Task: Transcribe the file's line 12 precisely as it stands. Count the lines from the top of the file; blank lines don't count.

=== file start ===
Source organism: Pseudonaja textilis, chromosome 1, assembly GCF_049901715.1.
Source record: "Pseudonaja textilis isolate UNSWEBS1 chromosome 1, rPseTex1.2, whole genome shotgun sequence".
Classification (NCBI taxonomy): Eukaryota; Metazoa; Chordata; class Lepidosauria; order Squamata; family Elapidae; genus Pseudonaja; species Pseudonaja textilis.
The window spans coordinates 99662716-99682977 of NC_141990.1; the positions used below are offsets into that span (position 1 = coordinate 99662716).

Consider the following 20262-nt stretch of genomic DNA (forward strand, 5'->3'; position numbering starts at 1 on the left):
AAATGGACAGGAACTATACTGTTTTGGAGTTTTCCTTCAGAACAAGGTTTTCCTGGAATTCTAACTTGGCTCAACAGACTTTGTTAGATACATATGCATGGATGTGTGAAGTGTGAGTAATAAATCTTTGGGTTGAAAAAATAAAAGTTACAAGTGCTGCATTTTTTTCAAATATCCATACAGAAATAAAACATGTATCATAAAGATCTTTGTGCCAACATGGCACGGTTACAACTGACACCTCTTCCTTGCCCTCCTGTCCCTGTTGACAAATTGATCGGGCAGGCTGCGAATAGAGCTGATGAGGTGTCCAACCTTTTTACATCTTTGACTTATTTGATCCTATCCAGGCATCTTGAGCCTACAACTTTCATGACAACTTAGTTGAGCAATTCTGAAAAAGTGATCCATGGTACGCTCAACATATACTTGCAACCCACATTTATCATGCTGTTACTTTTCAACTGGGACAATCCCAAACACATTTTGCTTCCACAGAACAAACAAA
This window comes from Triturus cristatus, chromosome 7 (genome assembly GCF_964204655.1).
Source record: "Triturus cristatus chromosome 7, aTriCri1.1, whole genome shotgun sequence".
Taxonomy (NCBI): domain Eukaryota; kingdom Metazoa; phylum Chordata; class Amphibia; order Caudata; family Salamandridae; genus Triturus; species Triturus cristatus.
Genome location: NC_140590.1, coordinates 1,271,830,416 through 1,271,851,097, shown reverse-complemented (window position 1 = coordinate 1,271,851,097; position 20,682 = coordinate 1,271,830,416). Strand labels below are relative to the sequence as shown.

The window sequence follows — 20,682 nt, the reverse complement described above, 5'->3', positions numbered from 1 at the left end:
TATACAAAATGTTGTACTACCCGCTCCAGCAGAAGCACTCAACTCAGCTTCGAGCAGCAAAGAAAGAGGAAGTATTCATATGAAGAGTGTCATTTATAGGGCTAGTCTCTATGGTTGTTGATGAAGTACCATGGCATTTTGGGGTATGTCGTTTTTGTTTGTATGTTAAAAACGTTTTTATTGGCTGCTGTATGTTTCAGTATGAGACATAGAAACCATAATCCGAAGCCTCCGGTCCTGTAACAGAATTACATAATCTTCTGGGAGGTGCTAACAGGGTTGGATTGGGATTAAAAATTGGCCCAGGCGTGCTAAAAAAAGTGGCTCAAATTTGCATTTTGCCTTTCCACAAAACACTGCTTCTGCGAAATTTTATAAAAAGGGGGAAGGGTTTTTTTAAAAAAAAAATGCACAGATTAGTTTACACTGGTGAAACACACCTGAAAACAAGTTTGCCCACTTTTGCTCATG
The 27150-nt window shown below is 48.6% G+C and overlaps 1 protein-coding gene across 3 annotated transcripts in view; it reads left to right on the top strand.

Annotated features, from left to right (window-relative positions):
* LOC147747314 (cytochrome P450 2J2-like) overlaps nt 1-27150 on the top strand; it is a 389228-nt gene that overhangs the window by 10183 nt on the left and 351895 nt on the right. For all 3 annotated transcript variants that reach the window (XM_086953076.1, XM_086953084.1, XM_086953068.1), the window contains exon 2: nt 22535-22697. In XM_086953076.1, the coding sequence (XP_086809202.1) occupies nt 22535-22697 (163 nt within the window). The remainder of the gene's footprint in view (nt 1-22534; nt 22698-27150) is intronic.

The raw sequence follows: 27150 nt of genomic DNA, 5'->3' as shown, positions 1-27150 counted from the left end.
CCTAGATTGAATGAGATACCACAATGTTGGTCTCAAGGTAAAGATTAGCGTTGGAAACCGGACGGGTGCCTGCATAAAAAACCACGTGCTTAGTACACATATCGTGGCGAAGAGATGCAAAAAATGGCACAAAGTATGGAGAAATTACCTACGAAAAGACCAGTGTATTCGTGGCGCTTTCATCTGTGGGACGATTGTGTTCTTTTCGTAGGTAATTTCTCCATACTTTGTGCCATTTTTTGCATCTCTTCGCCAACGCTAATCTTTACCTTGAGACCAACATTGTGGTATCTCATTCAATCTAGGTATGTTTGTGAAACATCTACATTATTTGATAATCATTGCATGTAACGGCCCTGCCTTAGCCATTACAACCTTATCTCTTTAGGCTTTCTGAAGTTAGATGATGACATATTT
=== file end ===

TATACAAAATGTTGTACTACCCGCTCCAGCAGAAGCACTCAACTCAGCTTCGAGCAGCAAAGAAAGAGGAAGTATTCATATGAAGAGTGTCATTTATAGGGCTAGTCTCTATGGTTGTTGATGAAGTACCATGGCATTTTGGGGTATGTCGTTTTTGTTTGTATGTTAAAAACGTTTTTATTGGCTGCTGTATGTTTCAGTATGAGACATAGAAACCATAATCCGAAGCCTCCGGTCCTGTAACAGAATTACATAATCTTCTGGGAGGTGCTAACAGGGTTGGATTGGGATTAAAAATTGGCCCAGGCGTGCTAAAAAAAGTGGCTCAAATTTGCATTTTGCCTTTCCACAAAACACTGCTTCTGCGAAATTTTATAAAAAGGGGGAAGGGTTTTTTTAAAAAAAAAATGCACAGATTAGTTTACACTGGTGAAACACACCTGAAAACAAGTTTGCCCACTTTTGCTCATG